Bishop Rudolf Voderholzer preaches in Regensburg Cathedral June 11, 2020. Credit: Diocese of Regensburg.
A Catholic bishop has sharply criticized a text produced by the German Church’s “Synodal Way” forum on the role of women.
In an open letter published yesterday, Bishop Rudolf Voderholzer said that a draft text prepared by the forum on “Women and Offices,” also known as Forum III, “lacks any theological level.”
The bishop of Regensburg was referring to a document produced by a working group on the “Participation of women in leadership under the current conditions of canon law.”
Voderholzer, a professor of dogmatics, expressed concern about the document’s presentation of the establishment of the sacraments, reported CNA Deutsch, CNA’s German-language news partner.
“The fact that the sacraments of the time pertain to the post-Paschal Church is obscured. That there is, however, in theology a very differentiated reflection on the question of the institution of the sacraments is ignored,” the bishop said.
The “Synodal Way” is a controversial process bringing together German laypeople and bishops to discuss four major topics: the way power is exercised in the Church; sexual morality; the priesthood; and the role of women.
The first synodal assembly took place in Frankfurt at the end of January. Regional meetings are due to take place Sept. 4, following a break due to the coronavirus pandemic.
Voderholzer argued that the drafting of the text represented a breach of “the agreed procedure.”
In the letter addressed to his brother bishops and synod organizers, he highlighted a section discussing the biblical foundation of women and ministries.
“As a member of Forum III, I had no opportunity to comment on this part of the text after the changes had been incorporated by the editorial group for ‘time reasons.’ I protest against this procedure,” he wrote.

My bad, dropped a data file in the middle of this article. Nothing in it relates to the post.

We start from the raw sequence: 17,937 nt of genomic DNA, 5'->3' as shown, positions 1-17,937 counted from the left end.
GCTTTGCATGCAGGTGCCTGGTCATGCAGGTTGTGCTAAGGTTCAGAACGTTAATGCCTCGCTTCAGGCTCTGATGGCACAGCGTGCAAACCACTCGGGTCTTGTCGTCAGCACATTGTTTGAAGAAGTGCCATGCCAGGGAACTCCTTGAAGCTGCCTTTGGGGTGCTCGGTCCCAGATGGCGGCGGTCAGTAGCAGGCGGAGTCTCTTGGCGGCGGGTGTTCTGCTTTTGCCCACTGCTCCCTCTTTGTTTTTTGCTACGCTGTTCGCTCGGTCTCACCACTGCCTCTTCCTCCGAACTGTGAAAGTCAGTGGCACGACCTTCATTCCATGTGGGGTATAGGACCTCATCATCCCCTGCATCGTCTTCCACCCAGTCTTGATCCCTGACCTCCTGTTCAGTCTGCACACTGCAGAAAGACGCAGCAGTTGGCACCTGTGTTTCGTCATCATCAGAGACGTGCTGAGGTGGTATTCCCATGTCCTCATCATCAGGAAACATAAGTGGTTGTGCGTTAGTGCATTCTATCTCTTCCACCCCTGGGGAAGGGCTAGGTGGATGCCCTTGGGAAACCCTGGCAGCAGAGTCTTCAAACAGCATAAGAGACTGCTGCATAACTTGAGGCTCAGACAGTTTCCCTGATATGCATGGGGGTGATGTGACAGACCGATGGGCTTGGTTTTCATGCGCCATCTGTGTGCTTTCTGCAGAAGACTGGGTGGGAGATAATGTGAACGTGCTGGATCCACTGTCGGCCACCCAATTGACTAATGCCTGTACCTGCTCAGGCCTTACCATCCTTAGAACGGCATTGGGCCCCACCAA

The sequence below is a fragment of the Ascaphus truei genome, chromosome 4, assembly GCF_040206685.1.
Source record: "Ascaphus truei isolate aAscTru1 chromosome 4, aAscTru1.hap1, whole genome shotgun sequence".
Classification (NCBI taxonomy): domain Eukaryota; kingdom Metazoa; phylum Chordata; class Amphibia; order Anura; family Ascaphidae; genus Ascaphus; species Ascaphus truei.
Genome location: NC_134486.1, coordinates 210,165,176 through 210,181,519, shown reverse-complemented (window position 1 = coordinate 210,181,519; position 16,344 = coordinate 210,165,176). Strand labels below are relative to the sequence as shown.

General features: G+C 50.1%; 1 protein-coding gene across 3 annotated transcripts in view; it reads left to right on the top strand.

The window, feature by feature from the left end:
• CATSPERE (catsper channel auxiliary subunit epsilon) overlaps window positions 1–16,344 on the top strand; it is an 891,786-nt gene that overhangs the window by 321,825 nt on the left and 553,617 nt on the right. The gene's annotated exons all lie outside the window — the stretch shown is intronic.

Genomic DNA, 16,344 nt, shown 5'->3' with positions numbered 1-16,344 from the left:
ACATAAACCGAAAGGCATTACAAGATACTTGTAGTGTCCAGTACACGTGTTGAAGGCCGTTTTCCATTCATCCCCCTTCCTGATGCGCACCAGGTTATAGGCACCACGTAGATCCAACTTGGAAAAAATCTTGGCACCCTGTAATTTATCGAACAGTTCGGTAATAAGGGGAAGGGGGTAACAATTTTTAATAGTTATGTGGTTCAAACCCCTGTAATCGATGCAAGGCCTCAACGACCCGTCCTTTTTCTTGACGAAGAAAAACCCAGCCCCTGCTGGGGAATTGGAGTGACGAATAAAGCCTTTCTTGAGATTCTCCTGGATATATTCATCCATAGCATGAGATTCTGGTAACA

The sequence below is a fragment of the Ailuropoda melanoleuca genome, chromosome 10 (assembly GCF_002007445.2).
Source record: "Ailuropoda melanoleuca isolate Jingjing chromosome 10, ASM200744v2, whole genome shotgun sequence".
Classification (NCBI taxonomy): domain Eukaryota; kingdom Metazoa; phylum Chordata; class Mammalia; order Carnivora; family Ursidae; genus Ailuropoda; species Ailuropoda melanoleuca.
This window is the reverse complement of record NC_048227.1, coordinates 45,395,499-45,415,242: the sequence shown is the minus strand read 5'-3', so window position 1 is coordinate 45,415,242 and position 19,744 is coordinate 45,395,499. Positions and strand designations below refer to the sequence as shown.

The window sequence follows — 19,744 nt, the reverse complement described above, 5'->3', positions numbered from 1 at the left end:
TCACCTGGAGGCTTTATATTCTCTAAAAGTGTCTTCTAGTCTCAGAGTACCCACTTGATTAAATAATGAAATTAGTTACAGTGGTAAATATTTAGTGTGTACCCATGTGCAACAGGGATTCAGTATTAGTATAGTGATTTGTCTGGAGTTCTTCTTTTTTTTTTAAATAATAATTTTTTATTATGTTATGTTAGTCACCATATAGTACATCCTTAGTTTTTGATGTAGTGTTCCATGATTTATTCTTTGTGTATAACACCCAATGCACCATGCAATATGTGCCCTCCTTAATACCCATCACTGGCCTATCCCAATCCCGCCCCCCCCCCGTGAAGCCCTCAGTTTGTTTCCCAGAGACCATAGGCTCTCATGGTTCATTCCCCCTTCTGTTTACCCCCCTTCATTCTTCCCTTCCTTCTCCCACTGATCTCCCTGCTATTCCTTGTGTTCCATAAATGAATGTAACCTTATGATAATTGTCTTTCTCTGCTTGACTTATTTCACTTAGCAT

He asked whether the text “attempts to use a one-sidedly falsified Bible theology to steer the participants in the regional conferences in a certain direction.”
“I have to admit that such behaviour would make me very disappointed and at a loss,” he said. “What spirit would be behind it? Don’t we all want to be ‘co-workers of the truth’ (3 John 1:8), especially in the deliberations of the Synodal Way?”
When the German bishops launched the process, they initially said that the deliberations would be “binding” on the German Church, prompting a Vatican intervention.
In June 2019, Pope Francis sent a 28-page letter to German Catholics urging them to focus on evangelization in the face of “growing erosion and deterioration of faith.”
Despite this, none of the Synodal Way forums focuses on the new evangelization.
Bishop Georg Bätzing, the new president of the German bishops’ conference, discussed the “Synodal Way” at a private audience with Pope Francis June 27.
He said: “I feel strengthened by the intensive exchange with the Holy Father to continue on the path we have taken. The pope appreciates this project, which he associates closely with the concept of ‘synodality’ which he coined.”
The audience took place the day after the German Church released figures showing that it lost a record number of members in 2019.
Despite the exodus, the Church in Germany received more money in church tax than ever before last year.
In his letter to the German Church, the pope wrote: “Every time an ecclesial community has tried to get out of its problems alone, relying solely on its own strengths, methods and intelligence, it has ended up multiplying and nurturing the evils it wanted to overcome.”